Monday, March 26, 2007

Why The Casio Keyboard is Coming Back

(Full disclosure: I’ve never even touched a Casio Keyboard).

There comes a time in a songwriter’s life where they realize that more is more. They realize that an acoustic guitar and a voice, or a banjo and a voice, or two voices, two guitars, and a bass and drums, or even the wet rubber squeegee and acorn shell approach just doesn’t cut it anymore.

In the age of Do-It-Yourself music, a songwriter with tight pockets and a vision will often grow bitter trying to keep up with the lush arrangements of The Flaming Lips, Belle and Sebastian, Beck, The Beatles, the Beach Boys, Sgt. Dunbar and the Hobo Banned and Enya. The baroque orchestral arrangements of those musicians can seem like a dauntingly impossible hope when a songwriter's musical network consists of their-self, their girlfriend, their four-track, and the musically limited openmic’ers they’ve met who, just like them, only really play guitar.

If you’re a songwriter and have reached this point in your writing I suggest it’s time to turn to craigslist or yardsales to find a cheap used multi-instrumental piece of shit keyboard. You might actually spend nothing by doing a quick search beneath your bed or your girlfriend’s bed where that keyboard they asked for in ’89 is dustcovered and waiting.

Grab it, dust it off and plug it in. You’re about to add a dumpster full of sounds to your repertoire.

The keyboard I found in my girlfriend’s bedroom was a Yamaha PSR-300. I nicknamed her pisser 30-oh. Her hot red power button and even hotter yellow pre-recorded demo song button fired me up. As I poked around on the electronic interface I was filled with eighties anticipation. In no time I set to finding the perfect sounds to orchestrate the voices in my head.

Quickly I found that none of the guitar sounds were worth using, except maybe the bass guitar. The bass guitar, when used in conjunction with an actual plugged in electric guitar played at equal volume makes the bass sound almost real. The actual plugged in electric adds the sound of plucking to the clean smooth sound of the keyboard bass thus rescuing it from sounding like smooth Weather Channel jazz.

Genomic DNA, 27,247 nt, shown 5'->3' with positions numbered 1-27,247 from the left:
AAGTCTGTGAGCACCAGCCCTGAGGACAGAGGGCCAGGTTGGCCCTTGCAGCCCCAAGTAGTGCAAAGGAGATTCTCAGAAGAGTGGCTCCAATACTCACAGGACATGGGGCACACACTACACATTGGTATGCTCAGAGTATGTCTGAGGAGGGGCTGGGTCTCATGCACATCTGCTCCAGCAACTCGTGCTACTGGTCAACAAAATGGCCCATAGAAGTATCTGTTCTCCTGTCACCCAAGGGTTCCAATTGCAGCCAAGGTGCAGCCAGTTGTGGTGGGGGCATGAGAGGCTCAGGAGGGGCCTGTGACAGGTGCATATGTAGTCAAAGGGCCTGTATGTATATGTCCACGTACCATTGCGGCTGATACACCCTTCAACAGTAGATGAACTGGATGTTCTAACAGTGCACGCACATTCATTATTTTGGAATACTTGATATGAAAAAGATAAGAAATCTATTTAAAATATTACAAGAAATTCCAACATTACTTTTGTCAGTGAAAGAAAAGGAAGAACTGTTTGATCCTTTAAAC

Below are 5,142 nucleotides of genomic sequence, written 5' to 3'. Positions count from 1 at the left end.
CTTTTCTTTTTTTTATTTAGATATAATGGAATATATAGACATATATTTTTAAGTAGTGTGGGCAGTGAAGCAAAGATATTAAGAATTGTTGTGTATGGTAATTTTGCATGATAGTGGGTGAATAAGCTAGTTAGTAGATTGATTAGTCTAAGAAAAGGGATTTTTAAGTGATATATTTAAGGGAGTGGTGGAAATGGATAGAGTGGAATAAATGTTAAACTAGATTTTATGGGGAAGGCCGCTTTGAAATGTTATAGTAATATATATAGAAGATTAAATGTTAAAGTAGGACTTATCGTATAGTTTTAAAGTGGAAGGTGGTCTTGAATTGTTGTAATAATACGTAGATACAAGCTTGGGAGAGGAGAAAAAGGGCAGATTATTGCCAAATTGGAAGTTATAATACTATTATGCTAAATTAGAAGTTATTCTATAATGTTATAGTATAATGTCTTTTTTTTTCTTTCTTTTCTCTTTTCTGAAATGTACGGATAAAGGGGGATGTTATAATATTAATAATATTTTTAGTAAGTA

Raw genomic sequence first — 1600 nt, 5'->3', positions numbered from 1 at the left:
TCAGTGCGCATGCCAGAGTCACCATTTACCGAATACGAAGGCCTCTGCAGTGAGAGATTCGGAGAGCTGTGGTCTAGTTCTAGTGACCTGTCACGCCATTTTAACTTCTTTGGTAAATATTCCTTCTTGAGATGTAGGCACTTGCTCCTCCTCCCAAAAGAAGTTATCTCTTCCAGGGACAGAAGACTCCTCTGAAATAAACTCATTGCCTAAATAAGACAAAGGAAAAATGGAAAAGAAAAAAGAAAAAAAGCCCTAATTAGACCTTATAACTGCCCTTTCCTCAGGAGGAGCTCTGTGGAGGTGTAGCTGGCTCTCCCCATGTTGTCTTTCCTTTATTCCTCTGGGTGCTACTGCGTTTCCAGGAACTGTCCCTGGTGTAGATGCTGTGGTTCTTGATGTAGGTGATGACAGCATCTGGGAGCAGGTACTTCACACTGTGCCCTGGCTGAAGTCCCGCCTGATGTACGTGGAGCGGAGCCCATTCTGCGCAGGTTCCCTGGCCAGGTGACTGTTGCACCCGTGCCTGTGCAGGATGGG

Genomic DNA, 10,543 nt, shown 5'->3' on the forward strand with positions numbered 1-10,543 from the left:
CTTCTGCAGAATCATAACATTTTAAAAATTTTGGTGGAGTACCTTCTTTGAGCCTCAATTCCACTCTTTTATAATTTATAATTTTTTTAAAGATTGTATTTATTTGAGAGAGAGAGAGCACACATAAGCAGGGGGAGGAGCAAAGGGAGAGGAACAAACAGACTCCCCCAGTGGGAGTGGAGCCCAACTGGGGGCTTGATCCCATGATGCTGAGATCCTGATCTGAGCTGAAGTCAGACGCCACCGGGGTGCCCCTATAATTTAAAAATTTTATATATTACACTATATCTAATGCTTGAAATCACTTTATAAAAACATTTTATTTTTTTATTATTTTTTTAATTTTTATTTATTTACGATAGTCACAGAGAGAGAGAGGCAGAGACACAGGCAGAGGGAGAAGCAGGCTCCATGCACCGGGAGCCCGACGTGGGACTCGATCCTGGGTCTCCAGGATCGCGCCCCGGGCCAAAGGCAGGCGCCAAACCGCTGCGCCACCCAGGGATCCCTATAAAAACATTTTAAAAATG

Highlights of the Pisser 30-oh include Pipe Organ 1. I’ve used this sound in many different songs and during live music jams. It has no drawbacks. Neither does the Glocken for that matter. The Glocken is awesome and is worth the 20 bucks you may have spent on the keyboard. All of the mallets are cool and have no trouble finding their way into songs. The accordion is great although in non-French sounding songs it has to be pushed to the background in order to sound realer than fake.

Other good for background sounds include the choruses, which sound nothing like choral music, the violins and the cello, which are best on the low end of the keyboard, and the trombone which sounds perfect in conjunction with actual trombones. Also note: the electric organs are a versatile mix between Reggae, Motown, radio soap operas, and 60’s retro pop. They’re good enough to use as front sounds when played right.

Some of the drumbeats are worth using too but they’re difficult to arrange and they sound pretty awful. On second thought the drums are amazingly bad. I did use the kick bass drum and the snare drum in one song but I hardly listen to that song anymore. I also like the robotic “One, Two, Three, Four” option.

The other major drawback of the Pisser-30-oh is the placement of the hot yellow demo song button. It sits exposed to the wind on the far right side of the keyboard. So when you place glasses of wine down on the keyboard, or your notebook falls over during an exciting piece, these things tend to land on the hot yellow button thus kicking on the worst eighties synthesizer song of all time. The song is so loud and fast and terrible that it immediately ruins whatever mood you might have been in and makes you wish you were willing to spend 30 minutes cutting the rubber yellow button off.

With all this said, if you can make multi-instrumental friends you’ll make better music. The keyboard is definitely a temporary solution, and don’t let a Yamaha keyboard stop you from using the Little Tikes xylophone you love to slam on, don’t let it stop you from learning the trombone and the violin, don’t let it stop you from doing the mouth trumpet.

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